The difference between a painting and a print are at once subtle and striking. Put a reproduction next to the original, and the former seems flat, dull, and inanimate, whereas the latter is vibrant, engaging, and alive. For some, the simple fact that a particular work of art is the genuine article justifies its superiority, but for me the reason is not provenance, it’s visceral: the texture of brush strokes.
Texture, like many things in life, adds interest and depth to the otherwise mundane and can make something good even better. This is why we take the scenic route instead of the freeway and add chocolate chips to vanilla ice cream, and also why I love Derek’s summer tweed. A 9/10 ounce blend of 60% linen and 40% silk, it offers a visual and tactile uniqueness that is rarely seen in fabric, an intriguing amalgam of irregular consistency and soft hand, dancing between light and shadow.
Naturally, it sold out quickly, but he’s running it again, and you’d better get it while you can. After wearing it for a year, I can say that it works equally fine as a suit or sport coat, keeping its shape better than pure linen. Pure silk can run hot, but due to its semi-open weave it isn’t noticeably warmer than other fabrics of the same weight, and it may the reason why it maintains a crease better than pure linen and almost as good as any wool.
You’d think that such an interesting and versatile cloth would be readily available, but in fact, the opposite is true. Inspired by a photo of Taka from Liverano & Liverano in a raw silk sport coat, Derek searched for a summer fabric along these lines, but after so many dead-ends he was forced to produce his own, and I’m glad he did. I was able to chat with Derek for a little more background about the fabric:
How many tries did it take for you to be happy with the results from the mill?
It took a few tries. It was mostly about nailing down the color. I wanted something that I thought could be worn with tan or grey trousers, either light or mid grey, but was also light enough to show the speckling throughout. If the fabric was too dark, the flecks wouldn’t show as much. If the fabric was too light, it was going to limit how some people could pair it with trousers.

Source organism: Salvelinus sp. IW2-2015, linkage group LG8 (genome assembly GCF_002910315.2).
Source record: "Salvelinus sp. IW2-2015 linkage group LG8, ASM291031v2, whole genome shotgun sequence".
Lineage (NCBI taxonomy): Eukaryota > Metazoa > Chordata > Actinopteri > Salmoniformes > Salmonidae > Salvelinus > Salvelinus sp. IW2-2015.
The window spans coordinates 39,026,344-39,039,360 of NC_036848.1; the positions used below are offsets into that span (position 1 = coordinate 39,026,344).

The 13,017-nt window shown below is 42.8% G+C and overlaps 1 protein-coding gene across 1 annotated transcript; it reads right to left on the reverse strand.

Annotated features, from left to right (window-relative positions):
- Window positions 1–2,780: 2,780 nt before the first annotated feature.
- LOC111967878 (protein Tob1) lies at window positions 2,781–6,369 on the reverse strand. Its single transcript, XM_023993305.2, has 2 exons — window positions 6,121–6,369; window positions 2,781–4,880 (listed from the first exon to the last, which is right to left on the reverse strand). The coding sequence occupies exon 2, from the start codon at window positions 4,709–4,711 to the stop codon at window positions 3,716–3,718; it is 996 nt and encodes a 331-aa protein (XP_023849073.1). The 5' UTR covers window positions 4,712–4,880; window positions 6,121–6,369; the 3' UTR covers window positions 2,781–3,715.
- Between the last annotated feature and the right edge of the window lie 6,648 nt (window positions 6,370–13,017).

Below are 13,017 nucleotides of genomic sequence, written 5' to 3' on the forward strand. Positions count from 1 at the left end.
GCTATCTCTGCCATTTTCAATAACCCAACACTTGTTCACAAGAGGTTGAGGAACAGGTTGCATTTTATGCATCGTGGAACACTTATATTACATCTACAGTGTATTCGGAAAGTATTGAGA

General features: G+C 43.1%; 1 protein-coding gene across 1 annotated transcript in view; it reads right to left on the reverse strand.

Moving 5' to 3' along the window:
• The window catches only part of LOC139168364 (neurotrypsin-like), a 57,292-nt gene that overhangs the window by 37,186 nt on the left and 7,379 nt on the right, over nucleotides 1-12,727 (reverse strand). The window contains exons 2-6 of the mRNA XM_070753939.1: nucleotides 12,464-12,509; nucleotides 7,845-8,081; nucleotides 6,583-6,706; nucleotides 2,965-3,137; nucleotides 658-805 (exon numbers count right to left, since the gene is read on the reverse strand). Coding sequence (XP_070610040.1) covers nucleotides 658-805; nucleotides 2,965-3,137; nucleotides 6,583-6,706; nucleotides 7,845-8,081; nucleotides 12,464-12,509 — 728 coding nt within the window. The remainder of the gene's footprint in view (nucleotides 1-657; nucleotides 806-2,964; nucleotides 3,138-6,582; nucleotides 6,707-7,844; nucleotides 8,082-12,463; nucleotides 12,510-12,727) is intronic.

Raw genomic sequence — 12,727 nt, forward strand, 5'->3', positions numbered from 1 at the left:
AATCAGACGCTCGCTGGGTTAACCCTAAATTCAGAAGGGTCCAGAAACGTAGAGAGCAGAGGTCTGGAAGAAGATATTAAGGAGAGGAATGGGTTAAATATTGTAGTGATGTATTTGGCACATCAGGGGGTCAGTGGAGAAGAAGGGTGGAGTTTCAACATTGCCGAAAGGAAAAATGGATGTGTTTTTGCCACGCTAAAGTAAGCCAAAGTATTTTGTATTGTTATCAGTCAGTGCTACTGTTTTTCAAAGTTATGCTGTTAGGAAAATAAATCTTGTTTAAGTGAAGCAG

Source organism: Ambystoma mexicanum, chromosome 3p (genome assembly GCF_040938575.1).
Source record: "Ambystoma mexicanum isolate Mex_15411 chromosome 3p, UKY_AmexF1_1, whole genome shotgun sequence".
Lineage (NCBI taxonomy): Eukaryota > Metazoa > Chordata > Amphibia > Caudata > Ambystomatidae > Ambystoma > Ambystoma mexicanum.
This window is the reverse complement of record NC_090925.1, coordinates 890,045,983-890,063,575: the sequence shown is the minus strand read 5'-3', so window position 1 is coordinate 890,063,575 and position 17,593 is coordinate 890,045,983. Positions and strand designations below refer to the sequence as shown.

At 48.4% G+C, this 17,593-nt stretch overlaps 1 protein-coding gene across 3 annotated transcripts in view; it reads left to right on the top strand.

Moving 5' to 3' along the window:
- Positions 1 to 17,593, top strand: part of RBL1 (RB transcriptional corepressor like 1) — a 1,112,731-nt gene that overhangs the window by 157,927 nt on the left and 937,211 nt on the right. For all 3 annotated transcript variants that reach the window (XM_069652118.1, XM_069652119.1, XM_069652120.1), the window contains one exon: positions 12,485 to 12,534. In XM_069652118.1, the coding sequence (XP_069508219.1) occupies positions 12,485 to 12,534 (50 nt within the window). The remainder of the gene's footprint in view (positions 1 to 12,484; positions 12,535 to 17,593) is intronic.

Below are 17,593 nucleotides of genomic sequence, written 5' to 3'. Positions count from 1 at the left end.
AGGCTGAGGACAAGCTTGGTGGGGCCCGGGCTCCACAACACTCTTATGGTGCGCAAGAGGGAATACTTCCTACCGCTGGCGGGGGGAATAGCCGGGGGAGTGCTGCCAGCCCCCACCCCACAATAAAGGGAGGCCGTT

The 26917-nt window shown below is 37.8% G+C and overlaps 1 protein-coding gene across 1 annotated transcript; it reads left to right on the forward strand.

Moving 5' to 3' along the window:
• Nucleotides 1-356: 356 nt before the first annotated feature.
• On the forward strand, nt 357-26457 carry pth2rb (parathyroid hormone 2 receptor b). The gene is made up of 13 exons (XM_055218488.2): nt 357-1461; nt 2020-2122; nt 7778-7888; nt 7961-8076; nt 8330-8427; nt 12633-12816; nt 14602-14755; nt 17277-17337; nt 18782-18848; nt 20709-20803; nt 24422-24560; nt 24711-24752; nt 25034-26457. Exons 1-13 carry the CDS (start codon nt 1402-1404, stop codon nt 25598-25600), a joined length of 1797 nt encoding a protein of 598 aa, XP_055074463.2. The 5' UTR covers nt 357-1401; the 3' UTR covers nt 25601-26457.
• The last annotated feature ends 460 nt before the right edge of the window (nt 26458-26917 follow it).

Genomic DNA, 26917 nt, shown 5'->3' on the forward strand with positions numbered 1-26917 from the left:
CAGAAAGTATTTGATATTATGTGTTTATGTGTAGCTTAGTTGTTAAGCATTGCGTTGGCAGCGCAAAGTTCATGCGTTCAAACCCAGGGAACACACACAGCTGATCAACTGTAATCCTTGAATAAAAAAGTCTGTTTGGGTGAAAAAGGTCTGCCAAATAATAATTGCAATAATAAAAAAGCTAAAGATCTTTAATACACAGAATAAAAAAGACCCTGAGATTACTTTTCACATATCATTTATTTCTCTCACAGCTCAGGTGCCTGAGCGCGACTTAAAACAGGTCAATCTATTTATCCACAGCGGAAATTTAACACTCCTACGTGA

Have you had it made up?
I have a length saved for myself, but I haven’t had it made up just yet. I’ve been wanting to use an Italian tailor for this cloth. Until very recently, however, we haven’t had any Italian tailors visit San Francisco. Now we have two, I Sarti Italiani and Sartoria Solito. I currently have two sport coats on order with Solito, and depending on how they turn out, I plan on giving him this length next.
Any plans for future cloth runs?
I do. I have some plans for classic, but still somewhat contemporary and casual, fabrics that I think would work well as sport coats. They’ve actually been in the works forever. A lot of my time has been taken up by other work, but I’m hoping to come out with some things soon. Fingers crossed!
If your summer takes you down a road where a suit is required, you might as well take the scenic route with Derek’s summer tweed. With or without a tie, paired with an ascot, dress or sport shirt, I’ve yet to find a better warm-weather fabric with as much texture and interest. Below are pics of me wearing it as a suit, Kenji and Andy wearing it as a double-breasted sport coat, and Mitchell wearing it as a single-breasted sport coat.
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